Advice for dairy farmers considering robot milkers

Robotic milkers are becoming increasingly popular, now accounting for half of all new UK installations, but there is much to consider before investing.

Combining robots with grazing

It isn’t difficult to set up a system that allows cows to be turned out to grass and still achieve three visits a day to a robotic milker, says dairy consultant Jonathan Jones.

And it should enable high yielders to be milked four or five times and low yielders once or twice.

See also: Robot milker demand to surge, say farm lenders

“High yielders visit the robot around midnight and again before they go out to grass in the morning and then come back voluntarily into the buildings to be milked a third time around midday.

“In the afternoon cows tend to lie in the cubicle housing and will visit the robot again before going back out to graze in the early evening.

“On average at least three milkings a day can be achieved on a grazing system,” says Mr Jones.

During the first six weeks of the lactation, cows on robotic milkers tend to be fed on a fixed rate.

“The robot will deliver one feed rate for the first 25 days and then at a higher level for 25-40 days. Mid-lactation can be a problem in some cases as cows get lethargic and visits to the robot decline.

“Those cows that are eating less and producing less milk, visit the parlour less frequently. If you fail in your management of cows at this stage of lactation, milk yield can fall away quite quickly and cows end up only going to the robot once a day. So I would urge anyone contemplating robots to be aware of this stage of their cows’ lactation to ensure no production is lost,” says Mr Jones.

A typical robot daily delivery of concentrate for cows on an “uncomplicated” TMR mix would be 10kg for the first 25 days and 12kg to 42 days, after which they would be fed to yield.

“But it’s important to offer a highly palatable ration. Palatability and energy are important considerations for feeds offered through robots and need to be at least 13MJ/kg DM metabolisable energy. Vitamins and minerals can reduce the palatability of concentrates so be aware of that if you are switching to robots.”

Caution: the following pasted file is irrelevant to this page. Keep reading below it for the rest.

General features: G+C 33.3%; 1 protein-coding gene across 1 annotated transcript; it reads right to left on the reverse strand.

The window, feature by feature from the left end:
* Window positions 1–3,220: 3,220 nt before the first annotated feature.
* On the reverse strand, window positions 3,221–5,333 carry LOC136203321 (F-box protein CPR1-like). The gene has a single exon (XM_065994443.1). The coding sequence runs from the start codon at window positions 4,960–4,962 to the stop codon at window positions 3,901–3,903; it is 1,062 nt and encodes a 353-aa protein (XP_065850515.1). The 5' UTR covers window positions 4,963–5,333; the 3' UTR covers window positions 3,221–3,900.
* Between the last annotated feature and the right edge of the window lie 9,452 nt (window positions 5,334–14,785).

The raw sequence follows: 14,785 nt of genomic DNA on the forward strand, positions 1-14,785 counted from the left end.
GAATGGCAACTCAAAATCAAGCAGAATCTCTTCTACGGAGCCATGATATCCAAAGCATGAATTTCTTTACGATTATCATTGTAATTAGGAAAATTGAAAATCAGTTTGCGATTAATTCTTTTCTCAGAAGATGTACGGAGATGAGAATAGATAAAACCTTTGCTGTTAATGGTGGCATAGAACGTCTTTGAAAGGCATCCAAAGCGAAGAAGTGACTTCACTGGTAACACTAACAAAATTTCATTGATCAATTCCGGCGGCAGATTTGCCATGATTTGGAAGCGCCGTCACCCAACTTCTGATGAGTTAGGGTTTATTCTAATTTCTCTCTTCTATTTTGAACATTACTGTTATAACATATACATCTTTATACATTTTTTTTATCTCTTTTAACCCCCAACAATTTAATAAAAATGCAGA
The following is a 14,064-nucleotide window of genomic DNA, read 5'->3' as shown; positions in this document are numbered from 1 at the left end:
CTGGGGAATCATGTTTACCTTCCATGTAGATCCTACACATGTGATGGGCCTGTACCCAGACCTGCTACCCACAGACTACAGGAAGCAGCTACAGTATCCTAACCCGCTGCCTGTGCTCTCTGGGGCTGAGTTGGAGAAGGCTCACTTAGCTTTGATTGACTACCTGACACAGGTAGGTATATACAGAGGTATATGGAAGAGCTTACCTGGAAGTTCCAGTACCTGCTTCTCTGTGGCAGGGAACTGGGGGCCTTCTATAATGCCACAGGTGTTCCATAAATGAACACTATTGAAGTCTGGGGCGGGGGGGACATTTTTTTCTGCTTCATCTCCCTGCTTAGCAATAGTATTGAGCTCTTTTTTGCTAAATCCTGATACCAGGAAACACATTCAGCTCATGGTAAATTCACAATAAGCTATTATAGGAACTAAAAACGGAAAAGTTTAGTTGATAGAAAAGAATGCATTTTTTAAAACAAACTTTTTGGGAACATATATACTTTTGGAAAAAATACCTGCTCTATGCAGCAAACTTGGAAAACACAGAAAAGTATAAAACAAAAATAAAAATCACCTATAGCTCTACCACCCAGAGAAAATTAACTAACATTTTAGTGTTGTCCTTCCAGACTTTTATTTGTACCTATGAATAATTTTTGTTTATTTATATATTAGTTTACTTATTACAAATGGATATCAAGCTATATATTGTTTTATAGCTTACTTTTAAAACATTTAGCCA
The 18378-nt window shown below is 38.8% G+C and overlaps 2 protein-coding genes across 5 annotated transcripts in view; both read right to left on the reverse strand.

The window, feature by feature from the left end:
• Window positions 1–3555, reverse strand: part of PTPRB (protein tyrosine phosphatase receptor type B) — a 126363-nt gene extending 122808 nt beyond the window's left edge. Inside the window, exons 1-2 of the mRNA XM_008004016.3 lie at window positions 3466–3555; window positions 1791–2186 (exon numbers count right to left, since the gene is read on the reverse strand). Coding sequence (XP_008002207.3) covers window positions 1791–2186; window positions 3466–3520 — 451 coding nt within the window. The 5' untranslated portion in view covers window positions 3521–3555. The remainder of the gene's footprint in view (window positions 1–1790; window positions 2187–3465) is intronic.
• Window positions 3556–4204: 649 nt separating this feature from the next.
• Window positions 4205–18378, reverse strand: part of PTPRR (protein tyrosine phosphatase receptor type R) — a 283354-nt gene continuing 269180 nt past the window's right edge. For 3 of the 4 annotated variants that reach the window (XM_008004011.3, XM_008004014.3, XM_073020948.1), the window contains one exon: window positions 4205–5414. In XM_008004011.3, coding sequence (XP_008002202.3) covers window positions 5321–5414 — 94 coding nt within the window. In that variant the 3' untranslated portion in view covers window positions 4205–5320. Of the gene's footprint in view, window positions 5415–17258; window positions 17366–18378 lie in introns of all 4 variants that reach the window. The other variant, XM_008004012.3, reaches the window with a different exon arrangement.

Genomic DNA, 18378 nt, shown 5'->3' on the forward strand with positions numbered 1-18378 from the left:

What to think about

  • Consider the distance between the milker and the furthest point of grazing. Is it an acceptable distance for cows to walk?
  • Cows often return to buildings in groups, so cow flow is even more important when cows are at grass. One-way gates at the building entrance and selection gates at the exit to pasture can be useful.

Shed design 
and layout

When installing robots it is vital to consider whether your long-term goals will call for any future changes to buildings and infrastructure. If herd expansion is likely it’s important to consider what robotic capacity will be required and how the layout of the buildings can be most effectively adapted.

Use Google Earth to take a bird’s-eye view of how all areas of the system of the farm are laid out – cubicle accommodation, silage stores and slurry storage. Future expansion plans in terms of infrastructure can then be undertaken with a more balanced and long-term vision using this approach.

Consultant Tim Gibson says robots need to be positioned about 20ft from the nearest obstacle – say a water trough – but ideally cows need to be passing the robots en route between the housing and feeding areas of the building.

“There’s been a severe shortage of information available to dairy farmers about how many of the practical issues concerning switching to robots affects herd management,”says Mr Gibson.

“Advice to farmers on practical issues such as where robots should be positioned for the primary benefits of the cows has been lacking. It’s the cows that come first every time.”

Dairy farmers installing robots must also be mindful of lighting. There must be adequate illumination in the shed to ensure cows can easily see the robots and that they are visible to the cows from all points is in the building.

“If the robots are in a slightly elevated position so much the better,” says Mr Gibson.

“When a cow is in the robot she is on her own and she needs to feel safe, unthreatened and comfortable.”

And the feed offered in a robot also needs to be considered. The main energy density of the compound fed in robots should be higher than that fed outside the robot.

“Cows are compelled to go into a robot for an energy-giving feed, not for protein. This highlights the benefits of the free-access system.